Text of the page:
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0354 Being Scared

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Welcome to English as a Second Language Podcast number 354: Being Scared.

This is English as a Second Language Podcast episode 354. I’m your host, Dr. Jeff McQuillan, coming to you from the Center for Educational Development in beautiful Los Angeles, California.

Visit our website at eslpod.com and download a Learning Guide for this episode. The Learning Guide contains all of the definitions, sample sentences, additional definitions, cultural notes, comprehension questions, and a complete transcript of this episode.

This episode is called “Being Scared.” It’s a dialogue between Emily and Stephen about going into a house that is supposed to be haunted. Let’s get started.

[start of dialogue]

Emily: I’m not going into that house. It’s supposed to be haunted.

Stephen: Come on. Don’t be a coward. You don’t believe in ghosts, do you?

Emily: I don’t, but I’m not taking any chances. Just look at that house! It’s spooky. I’m getting goosebumps just looking at it.

Stephen: You’re only freaking out because you’ve watched too many horror movies. It’s just a house. Now, come on!

Emily: Why are we doing this anyway? Just because your friends dared you to go in doesn’t mean you have to. This is stupid!

Stephen: I took the dare and I told them I’d spend the night in that house. If you’re a scaredy-cat, you can go home right now.

Emily: And let you go in there by yourself? What kind of girlfriend would I be? I’m scared to death, but I’m not going to chicken out. Okay, let’s go before I change my mind.

Stephen: Really? I didn’t think you’d have the nerve. You’re braver than I thought. Don’t worry. Nothing in there can hurt us.

Emily: Famous last words!

[end of dialogue]

Our dialogue begins with Emily saying to Stephen, “I’m not going into that house. It’s supposed to be haunted. To be “haunted” (haunted) means that there are ghosts or other spirits in a building. This is a belief that some people have that there are people who died, and then they come back and they “haunt” a place – they stay there and they try to scare you. This is something you’ll see in a movie, for example. On Halloween, we often have what are called “haunted houses,” and these are houses that people dress up in, and try to scare you.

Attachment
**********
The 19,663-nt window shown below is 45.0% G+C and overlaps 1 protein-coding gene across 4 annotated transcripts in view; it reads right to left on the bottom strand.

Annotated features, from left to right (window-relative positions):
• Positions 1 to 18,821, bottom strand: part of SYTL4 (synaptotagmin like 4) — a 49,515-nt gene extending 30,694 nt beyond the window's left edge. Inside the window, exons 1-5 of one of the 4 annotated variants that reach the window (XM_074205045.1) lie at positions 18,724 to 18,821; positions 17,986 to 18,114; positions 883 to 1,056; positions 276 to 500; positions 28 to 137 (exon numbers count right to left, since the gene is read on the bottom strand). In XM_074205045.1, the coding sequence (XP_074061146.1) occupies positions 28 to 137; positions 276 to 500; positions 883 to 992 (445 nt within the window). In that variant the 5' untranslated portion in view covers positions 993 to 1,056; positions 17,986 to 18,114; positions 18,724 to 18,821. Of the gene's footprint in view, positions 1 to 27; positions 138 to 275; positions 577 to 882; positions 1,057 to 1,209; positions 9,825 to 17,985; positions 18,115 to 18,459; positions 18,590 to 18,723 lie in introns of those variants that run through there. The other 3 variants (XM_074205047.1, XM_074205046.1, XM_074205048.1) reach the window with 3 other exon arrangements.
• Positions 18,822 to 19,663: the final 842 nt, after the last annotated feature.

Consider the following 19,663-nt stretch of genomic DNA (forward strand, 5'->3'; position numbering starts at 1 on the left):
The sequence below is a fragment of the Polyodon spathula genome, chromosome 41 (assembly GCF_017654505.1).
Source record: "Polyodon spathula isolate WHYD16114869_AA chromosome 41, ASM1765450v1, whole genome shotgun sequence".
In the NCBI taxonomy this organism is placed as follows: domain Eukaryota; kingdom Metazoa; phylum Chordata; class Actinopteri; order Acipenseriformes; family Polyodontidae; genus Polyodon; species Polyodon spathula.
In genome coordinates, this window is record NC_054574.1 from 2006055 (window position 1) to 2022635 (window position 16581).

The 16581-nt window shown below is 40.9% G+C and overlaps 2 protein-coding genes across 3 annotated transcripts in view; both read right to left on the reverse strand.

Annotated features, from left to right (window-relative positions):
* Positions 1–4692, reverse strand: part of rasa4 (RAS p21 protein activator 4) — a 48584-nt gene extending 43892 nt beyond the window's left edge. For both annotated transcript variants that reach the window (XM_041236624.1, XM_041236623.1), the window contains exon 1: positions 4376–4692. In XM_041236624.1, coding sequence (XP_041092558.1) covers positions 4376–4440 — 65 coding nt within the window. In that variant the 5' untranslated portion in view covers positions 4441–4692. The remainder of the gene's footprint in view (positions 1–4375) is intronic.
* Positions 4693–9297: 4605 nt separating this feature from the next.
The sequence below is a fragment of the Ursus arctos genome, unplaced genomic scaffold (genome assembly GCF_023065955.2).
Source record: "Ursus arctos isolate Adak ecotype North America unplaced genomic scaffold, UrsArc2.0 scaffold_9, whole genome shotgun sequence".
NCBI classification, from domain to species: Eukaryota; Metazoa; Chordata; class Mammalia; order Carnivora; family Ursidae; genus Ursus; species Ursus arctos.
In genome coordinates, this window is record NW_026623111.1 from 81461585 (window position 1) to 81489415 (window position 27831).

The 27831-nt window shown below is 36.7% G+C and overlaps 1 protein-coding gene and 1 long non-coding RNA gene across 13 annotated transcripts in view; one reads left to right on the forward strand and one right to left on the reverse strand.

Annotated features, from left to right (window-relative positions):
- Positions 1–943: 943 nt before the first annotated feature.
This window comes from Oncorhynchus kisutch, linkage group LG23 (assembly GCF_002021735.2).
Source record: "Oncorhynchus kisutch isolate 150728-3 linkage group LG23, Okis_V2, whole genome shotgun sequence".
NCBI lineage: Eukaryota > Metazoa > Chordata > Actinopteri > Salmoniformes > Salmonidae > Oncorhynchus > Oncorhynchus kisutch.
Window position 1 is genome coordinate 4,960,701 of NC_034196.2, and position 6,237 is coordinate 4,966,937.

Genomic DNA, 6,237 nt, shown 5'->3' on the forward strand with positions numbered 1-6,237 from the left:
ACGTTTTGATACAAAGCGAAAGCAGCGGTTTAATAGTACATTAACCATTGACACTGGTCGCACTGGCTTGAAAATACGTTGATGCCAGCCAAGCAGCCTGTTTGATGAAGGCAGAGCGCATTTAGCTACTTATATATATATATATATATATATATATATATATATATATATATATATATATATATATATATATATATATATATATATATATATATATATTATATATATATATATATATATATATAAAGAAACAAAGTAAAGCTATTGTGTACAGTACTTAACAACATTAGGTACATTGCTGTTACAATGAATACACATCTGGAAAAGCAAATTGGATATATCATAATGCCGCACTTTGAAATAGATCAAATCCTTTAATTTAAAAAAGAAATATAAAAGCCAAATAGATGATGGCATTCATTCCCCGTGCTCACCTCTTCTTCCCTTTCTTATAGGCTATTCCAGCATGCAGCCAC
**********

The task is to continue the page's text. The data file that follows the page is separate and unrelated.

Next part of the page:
Stephen says, “Come on. Don’t be a coward.” “Come on,” here, means be serious, don’t joke. “Don’t be a coward” (coward). “Coward” is someone who is afraid, someone who doesn’t have courage because he or she is scared. That’s a “coward,” it’s a negative term. Stephen says, “You don’t believe in ghosts, do you?” This is an example of what we call in English a “tag (tag) question.” The first part of the sentence is negative: “You don’t believe in ghosts,” the last part is “affirmative,” or positive: “do you?” The answer to this question is if you don’t believe in ghosts to say “no.” This can be very confusing; many people think that the answer would be “yes” if you don’t believe in ghosts. So, Stephen is saying to Emily “You don’t believe in ghosts.” Emily doesn’t believe in ghosts, and so she’s going to say “No, I don’t believe in ghosts.” You don’t say “Yes, I don’t believe in ghosts,” you say “No, I don’t believe in ghosts.” “Ghosts” are spirits of a dead person that can be seen and heard by living people. That’s the idea, anyway.

Emily says, “I don’t (believe in ghosts), but I’m not taking any chances.” The expression “I’m not going to take any chances” means I’m not going to take a risk, I’m not going to do something that might cause me more problems or trouble. Emily says, “Just look at that house!” The expression here, “just look,” or “just listen to this,” is a way of saying you haven’t looked or listened carefully enough, you’re not understanding what I’m saying; it’s a way of emphasizing your point.

She says, “Just look at that house. It’s spooky.” “Spooky” (spooky) means scary; something that is strange and unusual that causes you fear is “spooky.” Emily says, “I’m getting goosebumps just looking at it.” “Goosebumps” (goosebumps – one word) are little bumps that appear on your skin when you are either cold or scared. So you look at your arm, and you see these little bumps; you can feel them on your skin. “To get goosebumps” means to either be scared or to be cold, here it means to be scared. There was actually a series of books – there is a series of books very popular with elementary school children, especially boys. The series is called Goosebumps; it’s like the Harry Potter series in that it’s about some things that are scary – haunted things, spooky things. Very popular series among young boys, and the English is fairly easy. There are actually some ESL adults that read these easier novels because the English is easier for people to understand. That’s “goosebumps.”

Well, Emily says she’s “getting goosebumps just looking at the house.” She doesn’t even have to go into it, just looking at it gives her goosebumps. Stephen says, “You’re only freaking out because you’ve watched too many horror movies.” “To freak out” is a two-word phrasal verb meaning to become very scared, to act very strangely usually because you are frightened – you are scared of something. Someone says to you “don’t freak out,” means don’t get excited – don’t be scared by what I am going to tell you or show you.